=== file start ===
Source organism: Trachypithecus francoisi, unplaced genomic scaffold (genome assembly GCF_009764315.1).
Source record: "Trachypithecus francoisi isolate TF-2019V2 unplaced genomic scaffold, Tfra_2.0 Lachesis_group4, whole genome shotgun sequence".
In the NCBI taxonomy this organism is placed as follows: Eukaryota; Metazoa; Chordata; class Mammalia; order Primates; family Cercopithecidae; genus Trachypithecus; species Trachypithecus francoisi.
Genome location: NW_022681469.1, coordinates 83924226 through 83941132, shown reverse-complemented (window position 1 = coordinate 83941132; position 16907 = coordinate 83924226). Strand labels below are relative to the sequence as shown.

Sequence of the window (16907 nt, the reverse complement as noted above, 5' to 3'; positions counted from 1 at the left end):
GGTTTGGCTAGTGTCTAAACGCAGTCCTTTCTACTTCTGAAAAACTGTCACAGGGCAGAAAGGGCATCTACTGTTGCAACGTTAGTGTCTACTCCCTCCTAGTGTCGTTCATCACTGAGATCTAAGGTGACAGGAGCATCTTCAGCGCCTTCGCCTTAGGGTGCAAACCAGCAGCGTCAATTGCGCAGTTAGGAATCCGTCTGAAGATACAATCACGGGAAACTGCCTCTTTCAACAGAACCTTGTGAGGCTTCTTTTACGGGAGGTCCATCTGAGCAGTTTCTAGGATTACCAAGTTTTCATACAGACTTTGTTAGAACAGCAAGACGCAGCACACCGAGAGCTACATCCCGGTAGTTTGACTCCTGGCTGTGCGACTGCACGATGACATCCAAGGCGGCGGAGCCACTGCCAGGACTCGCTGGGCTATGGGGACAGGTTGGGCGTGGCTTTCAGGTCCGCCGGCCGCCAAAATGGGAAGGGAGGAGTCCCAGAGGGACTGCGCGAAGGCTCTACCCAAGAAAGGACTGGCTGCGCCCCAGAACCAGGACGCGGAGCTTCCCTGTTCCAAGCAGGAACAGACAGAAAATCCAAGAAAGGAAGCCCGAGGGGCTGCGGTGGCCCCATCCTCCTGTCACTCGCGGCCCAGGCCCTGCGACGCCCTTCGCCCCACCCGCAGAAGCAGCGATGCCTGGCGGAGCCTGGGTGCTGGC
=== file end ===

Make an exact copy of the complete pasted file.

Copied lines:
Source organism: Trachypithecus francoisi, unplaced genomic scaffold (genome assembly GCF_009764315.1).
Source record: "Trachypithecus francoisi isolate TF-2019V2 unplaced genomic scaffold, Tfra_2.0 Lachesis_group4, whole genome shotgun sequence".
In the NCBI taxonomy this organism is placed as follows: Eukaryota; Metazoa; Chordata; class Mammalia; order Primates; family Cercopithecidae; genus Trachypithecus; species Trachypithecus francoisi.
Genome location: NW_022681469.1, coordinates 83924226 through 83941132, shown reverse-complemented (window position 1 = coordinate 83941132; position 16907 = coordinate 83924226). Strand labels below are relative to the sequence as shown.

Sequence of the window (16907 nt, the reverse complement as noted above, 5' to 3'; positions counted from 1 at the left end):
GGTTTGGCTAGTGTCTAAACGCAGTCCTTTCTACTTCTGAAAAACTGTCACAGGGCAGAAAGGGCATCTACTGTTGCAACGTTAGTGTCTACTCCCTCCTAGTGTCGTTCATCACTGAGATCTAAGGTGACAGGAGCATCTTCAGCGCCTTCGCCTTAGGGTGCAAACCAGCAGCGTCAATTGCGCAGTTAGGAATCCGTCTGAAGATACAATCACGGGAAACTGCCTCTTTCAACAGAACCTTGTGAGGCTTCTTTTACGGGAGGTCCATCTGAGCAGTTTCTAGGATTACCAAGTTTTCATACAGACTTTGTTAGAACAGCAAGACGCAGCACACCGAGAGCTACATCCCGGTAGTTTGACTCCTGGCTGTGCGACTGCACGATGACATCCAAGGCGGCGGAGCCACTGCCAGGACTCGCTGGGCTATGGGGACAGGTTGGGCGTGGCTTTCAGGTCCGCCGGCCGCCAAAATGGGAAGGGAGGAGTCCCAGAGGGACTGCGCGAAGGCTCTACCCAAGAAAGGACTGGCTGCGCCCCAGAACCAGGACGCGGAGCTTCCCTGTTCCAAGCAGGAACAGACAGAAAATCCAAGAAAGGAAGCCCGAGGGGCTGCGGTGGCCCCATCCTCCTGTCACTCGCGGCCCAGGCCCTGCGACGCCCTTCGCCCCACCCGCAGAAGCAGCGATGCCTGGCGGAGCCTGGGTGCTGGC